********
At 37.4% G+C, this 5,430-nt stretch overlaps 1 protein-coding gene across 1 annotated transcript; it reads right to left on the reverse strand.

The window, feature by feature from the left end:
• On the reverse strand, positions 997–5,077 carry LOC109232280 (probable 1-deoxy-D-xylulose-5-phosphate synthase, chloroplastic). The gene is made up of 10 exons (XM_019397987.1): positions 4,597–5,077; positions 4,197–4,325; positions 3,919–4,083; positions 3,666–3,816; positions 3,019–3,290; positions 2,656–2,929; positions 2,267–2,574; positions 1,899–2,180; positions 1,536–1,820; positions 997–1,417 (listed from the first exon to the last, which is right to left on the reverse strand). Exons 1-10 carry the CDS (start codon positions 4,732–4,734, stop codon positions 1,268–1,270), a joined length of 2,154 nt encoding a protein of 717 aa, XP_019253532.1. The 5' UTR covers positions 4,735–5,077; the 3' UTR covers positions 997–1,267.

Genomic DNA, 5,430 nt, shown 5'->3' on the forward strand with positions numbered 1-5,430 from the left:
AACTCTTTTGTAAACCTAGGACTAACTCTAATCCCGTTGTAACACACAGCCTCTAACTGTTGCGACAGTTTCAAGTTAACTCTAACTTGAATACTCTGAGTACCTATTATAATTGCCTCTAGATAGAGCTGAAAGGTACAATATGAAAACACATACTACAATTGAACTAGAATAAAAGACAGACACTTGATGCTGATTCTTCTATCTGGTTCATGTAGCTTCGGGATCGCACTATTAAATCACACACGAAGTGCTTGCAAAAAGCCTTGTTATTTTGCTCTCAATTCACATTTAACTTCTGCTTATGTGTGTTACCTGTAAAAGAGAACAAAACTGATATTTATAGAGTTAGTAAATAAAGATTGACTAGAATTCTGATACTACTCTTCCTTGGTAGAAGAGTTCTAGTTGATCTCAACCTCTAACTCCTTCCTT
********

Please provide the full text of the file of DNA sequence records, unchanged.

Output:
At 37.4% G+C, this 5,430-nt stretch overlaps 1 protein-coding gene across 1 annotated transcript; it reads right to left on the reverse strand.

The window, feature by feature from the left end:
• On the reverse strand, positions 997–5,077 carry LOC109232280 (probable 1-deoxy-D-xylulose-5-phosphate synthase, chloroplastic). The gene is made up of 10 exons (XM_019397987.1): positions 4,597–5,077; positions 4,197–4,325; positions 3,919–4,083; positions 3,666–3,816; positions 3,019–3,290; positions 2,656–2,929; positions 2,267–2,574; positions 1,899–2,180; positions 1,536–1,820; positions 997–1,417 (listed from the first exon to the last, which is right to left on the reverse strand). Exons 1-10 carry the CDS (start codon positions 4,732–4,734, stop codon positions 1,268–1,270), a joined length of 2,154 nt encoding a protein of 717 aa, XP_019253532.1. The 5' UTR covers positions 4,735–5,077; the 3' UTR covers positions 997–1,267.

Genomic DNA, 5,430 nt, shown 5'->3' on the forward strand with positions numbered 1-5,430 from the left:
AACTCTTTTGTAAACCTAGGACTAACTCTAATCCCGTTGTAACACACAGCCTCTAACTGTTGCGACAGTTTCAAGTTAACTCTAACTTGAATACTCTGAGTACCTATTATAATTGCCTCTAGATAGAGCTGAAAGGTACAATATGAAAACACATACTACAATTGAACTAGAATAAAAGACAGACACTTGATGCTGATTCTTCTATCTGGTTCATGTAGCTTCGGGATCGCACTATTAAATCACACACGAAGTGCTTGCAAAAAGCCTTGTTATTTTGCTCTCAATTCACATTTAACTTCTGCTTATGTGTGTTACCTGTAAAAGAGAACAAAACTGATATTTATAGAGTTAGTAAATAAAGATTGACTAGAATTCTGATACTACTCTTCCTTGGTAGAAGAGTTCTAGTTGATCTCAACCTCTAACTCCTTCCTT